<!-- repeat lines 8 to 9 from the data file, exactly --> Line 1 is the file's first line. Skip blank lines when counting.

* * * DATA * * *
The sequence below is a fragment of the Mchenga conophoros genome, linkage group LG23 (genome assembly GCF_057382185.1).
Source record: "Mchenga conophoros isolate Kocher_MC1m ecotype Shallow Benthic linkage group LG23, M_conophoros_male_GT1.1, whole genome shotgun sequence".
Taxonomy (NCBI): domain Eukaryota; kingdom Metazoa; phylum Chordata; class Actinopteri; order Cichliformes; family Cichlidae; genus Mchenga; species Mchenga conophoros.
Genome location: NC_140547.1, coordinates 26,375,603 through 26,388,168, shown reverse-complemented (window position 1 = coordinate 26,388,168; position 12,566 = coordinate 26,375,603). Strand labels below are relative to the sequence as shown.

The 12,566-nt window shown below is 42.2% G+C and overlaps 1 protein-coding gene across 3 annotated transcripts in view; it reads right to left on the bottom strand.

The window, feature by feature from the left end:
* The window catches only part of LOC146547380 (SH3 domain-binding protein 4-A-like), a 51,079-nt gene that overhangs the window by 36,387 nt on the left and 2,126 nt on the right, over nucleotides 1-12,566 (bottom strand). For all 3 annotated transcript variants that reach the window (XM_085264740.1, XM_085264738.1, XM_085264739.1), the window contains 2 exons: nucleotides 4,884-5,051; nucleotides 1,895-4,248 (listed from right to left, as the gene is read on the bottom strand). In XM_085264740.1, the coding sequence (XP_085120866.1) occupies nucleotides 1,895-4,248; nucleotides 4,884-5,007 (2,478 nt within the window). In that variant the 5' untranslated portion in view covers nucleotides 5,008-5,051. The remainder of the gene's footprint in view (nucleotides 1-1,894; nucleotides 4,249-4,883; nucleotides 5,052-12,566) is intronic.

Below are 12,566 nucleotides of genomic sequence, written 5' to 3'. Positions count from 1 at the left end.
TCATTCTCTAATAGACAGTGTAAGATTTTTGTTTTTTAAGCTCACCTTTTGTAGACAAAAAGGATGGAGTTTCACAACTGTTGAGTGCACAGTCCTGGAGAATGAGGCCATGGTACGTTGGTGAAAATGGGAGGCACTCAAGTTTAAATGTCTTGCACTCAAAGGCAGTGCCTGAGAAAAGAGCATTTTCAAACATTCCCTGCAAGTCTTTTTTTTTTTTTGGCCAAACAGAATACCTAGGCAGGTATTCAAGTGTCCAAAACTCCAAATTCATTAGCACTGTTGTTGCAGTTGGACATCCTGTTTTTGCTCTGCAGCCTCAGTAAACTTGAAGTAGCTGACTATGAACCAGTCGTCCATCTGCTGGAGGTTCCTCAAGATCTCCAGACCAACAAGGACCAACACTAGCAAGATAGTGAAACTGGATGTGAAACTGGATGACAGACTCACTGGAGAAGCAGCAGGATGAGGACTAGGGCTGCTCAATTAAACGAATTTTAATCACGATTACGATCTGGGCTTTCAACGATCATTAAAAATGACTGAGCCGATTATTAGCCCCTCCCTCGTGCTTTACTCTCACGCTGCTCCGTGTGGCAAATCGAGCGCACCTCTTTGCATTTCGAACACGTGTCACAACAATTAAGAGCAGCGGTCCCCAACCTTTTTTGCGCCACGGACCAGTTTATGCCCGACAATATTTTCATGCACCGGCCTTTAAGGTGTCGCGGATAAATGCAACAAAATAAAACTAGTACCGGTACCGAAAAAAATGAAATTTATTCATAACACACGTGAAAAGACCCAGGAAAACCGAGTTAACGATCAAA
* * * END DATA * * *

Below are 12,566 nucleotides of genomic sequence, written 5' to 3'. Positions count from 1 at the left end.
TCATTCTCTAATAGACAGTGTAAGATTTTTGTTTTTTAAGCTCACCTTTTGTAGACAAAAAGGATGGAGTTTCACAACTGTTGAGTGCACAGTCCTGGAGAATGAGGCCATGGTACGTTGGTGAAAATGGGAGGCACTCAAGTTTAAATGTCTTGCACTCAAAGGCAGTGCCTGAGAAAAGAGCATTTTCAAACATTCCCTGCAAGTCTTTTTTTTTTTTTGGCCAAACAGAATACCTAGGCAGGTATTCAAGTGTCCAAAACTCCAAATTCATTAGCACTGTTGTTGCAGTTGGACATCCTGTTTTTGCTCTGCAGCCTCAGTAAACTTGAAGTAGCTGACTATGAACCAGTCGTCCATCTGCTGGAGGTTCCTCAAGATCTCCAGACCAACAAGGACCAACACTAGCAAGATAGTGAAACTGGATGTGAAACTGGATGACAGACTCACTGGAGAAGCAGCAGGATGAGGACTAGGGCTGCTCAATTAAACGAATTTTAATCACGATTACGATCTGGGCTTTCAACGATCATTAAAAATGACTGAGCCGATTATTAGCCCCTCCCTCGTGCTTTACTCTCACGCTGCTCCGTGTGGCAAATCGAGCGCACCTCTTTGCATTTCGAACACGTGTCACAACAATTAAGAGCAGCGGTCCCCAACCTTTTTTGCGCCACGGACCAGTTTATGCCCGACAATATTTTCATGCACCGGCCTTTAAGGTGTCGCGGATAAATGCAACAAAATAAAACTAGTACCGGTACCGAAAAAAATGAAATTTATTCATAACACACGTGAAAAGACCCAGGAAAACCGAGTTAACGATCAAA